Celebrate Canada 150
Celebrate Canada 150

Copy / Design

Home to CanaDAD Justin Trudeau, the most donut shops per capita, and enough #sorry to fuel world peace, Canada is home to many diverse people and unique traditions.  You're invited to celebrate Canada's 150th birthday with daily Canadian timbits of knowledge. Continue the part-eh on instagram!​​​​​​​
JUSTIN TRUDEAU
Dear world, you’re welcome. Sincerely, Canada. On this Father’s Day, while we celebrate all the dads and father figures in our lives, let’s send some extra props to our beloved Prime Minister, Justin Trudeau, our CanaDAD and our favourite Justin. Being the second youngest prime minister of our country, Trudeau is also the eldest son of former Prime Minister Pierre Trudeau. From lowering taxes on the middle class, creating a national public inquiry into missing and murdered Indigenous women in Canada to resettling over 25,000 Syrian refugees, creating gender equality within the Cabinet of Canada and more, Trudeau runs the country with class, all while being an outstanding family man and role model. If you want to keep up with our favourite CanaDAD, check out the TrudeauMeter, to see all of his incredible accomplishments or just bask in the glory of his great hair…what…it’s True…deau!
MAPLE SYRUP
This Sunday Funday get your brunch on with golden, delicious, Canadian maple syrup! Did you know that 91% of the world’s maple syrup supply comes from Quebec? Drizzle this Canadian favourite over fluffy French toast or crispy bacon! Incroyable! Maple syrup is so popular that it’s recently become a “superfood”, according to The Federation of Quebec Maple Syrup Producers. Guess you’ve got more incentive to drown those waffles in golden goodness! Fun fact: some say Canadian bank bills smell like maple! No wonder the maple leaf is a Canadian icon!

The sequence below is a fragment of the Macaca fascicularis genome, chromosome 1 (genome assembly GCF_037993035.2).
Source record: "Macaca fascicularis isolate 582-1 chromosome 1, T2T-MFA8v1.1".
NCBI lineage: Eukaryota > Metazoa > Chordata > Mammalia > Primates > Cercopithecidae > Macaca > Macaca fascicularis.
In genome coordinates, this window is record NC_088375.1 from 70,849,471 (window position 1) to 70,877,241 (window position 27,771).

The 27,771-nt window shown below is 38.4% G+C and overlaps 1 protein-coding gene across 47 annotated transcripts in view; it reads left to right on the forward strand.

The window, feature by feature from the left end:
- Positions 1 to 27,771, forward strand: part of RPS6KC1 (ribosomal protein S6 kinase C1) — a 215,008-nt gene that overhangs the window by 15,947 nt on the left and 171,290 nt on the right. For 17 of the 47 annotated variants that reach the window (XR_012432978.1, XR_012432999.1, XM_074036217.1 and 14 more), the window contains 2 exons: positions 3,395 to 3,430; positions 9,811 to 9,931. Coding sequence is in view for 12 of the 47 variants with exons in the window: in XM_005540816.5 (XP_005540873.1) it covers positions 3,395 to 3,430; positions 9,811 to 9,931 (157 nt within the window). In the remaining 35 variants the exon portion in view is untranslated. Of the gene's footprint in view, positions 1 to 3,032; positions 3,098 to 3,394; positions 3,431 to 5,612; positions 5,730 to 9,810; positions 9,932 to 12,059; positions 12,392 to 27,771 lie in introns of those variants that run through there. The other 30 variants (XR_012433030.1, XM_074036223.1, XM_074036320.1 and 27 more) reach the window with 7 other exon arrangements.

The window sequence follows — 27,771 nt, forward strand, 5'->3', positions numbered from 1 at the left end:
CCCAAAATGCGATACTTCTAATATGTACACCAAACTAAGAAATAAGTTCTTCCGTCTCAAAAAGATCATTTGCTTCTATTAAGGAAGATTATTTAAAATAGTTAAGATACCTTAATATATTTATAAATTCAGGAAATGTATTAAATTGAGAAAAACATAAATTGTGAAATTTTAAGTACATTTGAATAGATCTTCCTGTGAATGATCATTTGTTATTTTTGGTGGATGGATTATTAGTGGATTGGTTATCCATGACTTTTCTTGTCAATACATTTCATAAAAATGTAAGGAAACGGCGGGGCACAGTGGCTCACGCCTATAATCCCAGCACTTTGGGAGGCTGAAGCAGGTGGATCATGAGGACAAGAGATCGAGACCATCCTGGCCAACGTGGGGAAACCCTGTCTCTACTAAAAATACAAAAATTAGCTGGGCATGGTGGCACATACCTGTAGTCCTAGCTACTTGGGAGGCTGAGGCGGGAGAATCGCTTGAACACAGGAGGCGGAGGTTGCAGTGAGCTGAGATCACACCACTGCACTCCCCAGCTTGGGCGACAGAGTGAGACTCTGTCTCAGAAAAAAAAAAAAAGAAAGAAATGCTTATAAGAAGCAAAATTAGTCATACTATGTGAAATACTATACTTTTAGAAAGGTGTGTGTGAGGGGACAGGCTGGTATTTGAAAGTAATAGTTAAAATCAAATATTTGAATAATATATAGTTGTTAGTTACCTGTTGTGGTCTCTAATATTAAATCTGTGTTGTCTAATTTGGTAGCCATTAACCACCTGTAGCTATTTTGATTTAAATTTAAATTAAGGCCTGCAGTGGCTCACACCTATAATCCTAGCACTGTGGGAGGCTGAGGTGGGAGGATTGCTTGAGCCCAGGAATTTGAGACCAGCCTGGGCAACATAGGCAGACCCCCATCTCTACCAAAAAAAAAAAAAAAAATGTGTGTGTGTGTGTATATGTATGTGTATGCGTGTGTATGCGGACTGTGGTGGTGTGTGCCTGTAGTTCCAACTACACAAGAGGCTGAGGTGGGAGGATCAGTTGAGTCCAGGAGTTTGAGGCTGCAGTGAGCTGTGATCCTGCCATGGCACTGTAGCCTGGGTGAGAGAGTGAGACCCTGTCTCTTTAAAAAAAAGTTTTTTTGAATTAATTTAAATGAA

TOUQUE
During our blustery winter months, bad hair days, or typical brisk Spring mornings, toques have kept Canadian noggins toasty and stylish since the late 1800's. Touques were originally worn by the couriers de bois, French and Métis fur traders and late made popular by Bob and Doug McKenzie of the SCTV comedy sketch The Great White North. These comfy knit hats are often worn for at least 6-7 months out of the year and either boast Canadian team logos, are adorned with a big pom pom, or showcase our Canadian pride. Touque cool, eh?  
CN TOWER
What opened to the public June 26, 1976, stands at 1,815 feet high and is Drake’s favourite place to get Views from The6ix? The CN Tower of course! Toronto is home to the world’s 9th tallest free-standing structure. The Canadian National Railway wanted to create a TV and radio communication platform to serve the Toronto area and showcase the strength of Canadian industry. Today, visitors can enjoy all the CN Tower has to offer: spy on a Blue Jay’s game, run up 1776 stairs for charity, eat at its delicious rotating restaurant, treat yourself to the world’s highest wine cellar, jump on the glass floor (which can withstand the weight of 35 moose) and feel the thrill of walking (or hanging off the edge) via the EdgeWalk experience. Look Ma, no hands!

BAGGED MILK
Got bagged milk? Glass bottles were replaced with bagged milk in 1967 as a lighter and sturdier alternative. In 1979, the key-shaped bag opener with a clip and magnet was invented in Toronto. These openers made opening milk safer than slipping the bag into pitchers with built-in openers. Canadians don’t cry over spilled milk unless the bag is accidentally cut by the built-in opener and all your milk comes out the bottom. Not cool, amirite? I recommend getting the nifty bag opener that doubles as a fridge magnet. It’s a great conversation starter and party favour for all the milk-lovers in your life. 
HUDSON’S BAY BLANKET
Dreary Spring weather calls for cuddling up with a great book and this cosy Canadian icon. First introduced in 1780, the Hudson’s Bay Company wool point blankets were traded to First Nations people in exchange for beaver pelts, buffalo robes, pemmican or moccasins. The short black lines, which are roughly four inches long, are a “point” system established by mid-18th-century French weavers to indicate the blanket’s size. The simplistic colour palette reflected the colourfast dyes used at the time. For First Nations, the colours had symbolic meanings: green represented new life, red symbolized battle or the hunt, yellow indicated the harvest or sun and blue connoted water.